The Exchange offers a Discretionary Range instruction that allows Users to specify a non-displayed discretionary price in addition to a displayed or non-displayed ranked price. As part of this instruction, an order entered with a discretionary price would liquidity swap in certain scenarios described in Rule 11.6(d), including when trading within the order's discretionary range against an incoming order that is entered with a TIF other than IOC or FOK. The Exchange believes that this result is undesirable under an inverted fee structure since the order that is negatively impacted by the swap from a rebate to a fee is the incoming order, and not the resting order that has opted into this handling by including a Discretionary Range instruction. Furthermore, this issue would be exacerbated under the new high inverted fee structure since the difference between the base fee for adding liquidity and base rebate for removing liquidity is now $0.0054 per share. The Exchange therefore believes that eliminating the possibility of this liquidity swap is consistent with the public interest and the protection of investors.

With this change no resting orders on EDGA would liquidity swap with an incoming order, thereby ensuring that the incoming order would be the taker of liquidity, and paid the applicable rebate rather than charged an unexpected fee. Although certain other order instructions offered by the Exchange (e.g., Super Aggressive and Non-Displayed Swap) [16] contain a liquidity swap component, those order instructions do not liquidity swap under an inverted fee structure where a Post Only order would always remove liquidity on entry. The Exchange believes that amending its order handling, as proposed, to ensure a similar result in cases that involve the Discretionary Range instruction would promote just and equitable principles of trade.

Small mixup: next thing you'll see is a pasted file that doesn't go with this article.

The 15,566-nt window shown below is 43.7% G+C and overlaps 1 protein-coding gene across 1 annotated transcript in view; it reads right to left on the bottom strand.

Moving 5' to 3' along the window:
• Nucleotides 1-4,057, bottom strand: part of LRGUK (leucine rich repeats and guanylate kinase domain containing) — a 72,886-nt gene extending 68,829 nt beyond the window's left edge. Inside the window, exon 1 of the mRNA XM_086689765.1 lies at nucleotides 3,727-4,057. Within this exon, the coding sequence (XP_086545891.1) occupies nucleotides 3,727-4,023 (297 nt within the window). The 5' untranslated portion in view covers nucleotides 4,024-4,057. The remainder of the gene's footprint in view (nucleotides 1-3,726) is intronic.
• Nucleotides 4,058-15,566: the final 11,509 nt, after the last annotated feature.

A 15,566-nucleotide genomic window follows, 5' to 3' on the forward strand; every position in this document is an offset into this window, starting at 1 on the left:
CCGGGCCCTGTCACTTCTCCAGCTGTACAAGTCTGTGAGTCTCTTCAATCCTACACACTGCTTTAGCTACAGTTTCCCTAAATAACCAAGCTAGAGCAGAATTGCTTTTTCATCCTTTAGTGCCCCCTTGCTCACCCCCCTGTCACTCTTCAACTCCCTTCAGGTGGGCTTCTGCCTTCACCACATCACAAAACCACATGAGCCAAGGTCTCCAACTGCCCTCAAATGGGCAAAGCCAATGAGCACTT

Finally, the Exchange believes that the proposed operation of the Discretionary Range instruction where an order with a Post Only instruction posts in the discretionary range is consistent with the protection of investors and the public interest. While the Exchange currently operates under an inverted fee schedule where an incoming order with a Post Only instruction would remove liquidity on entry, the Exchange believes that it would be appropriate to shorten the discretion of a resting order with a Discretionary Range instruction if necessary due to an incoming order with a Post Only instruction posting at a price within the discretionary range, which would be possible, for example, in the event the Exchange were to introduce a maker/taker market model. Shortening the order's discretionary range in such circumstances is intended to avoid the discretionary range extending past the contra-side order's limit price, which could create a price priority issue should a later order be entered and be eligible to execute against the resting order within its discretionary range but at a price that extends beyond the contra-side order with a Post Only instruction. As mentioned in the purpose section of this proposed rule change, similar behavior is already implemented for MDOs on EDGX.[17]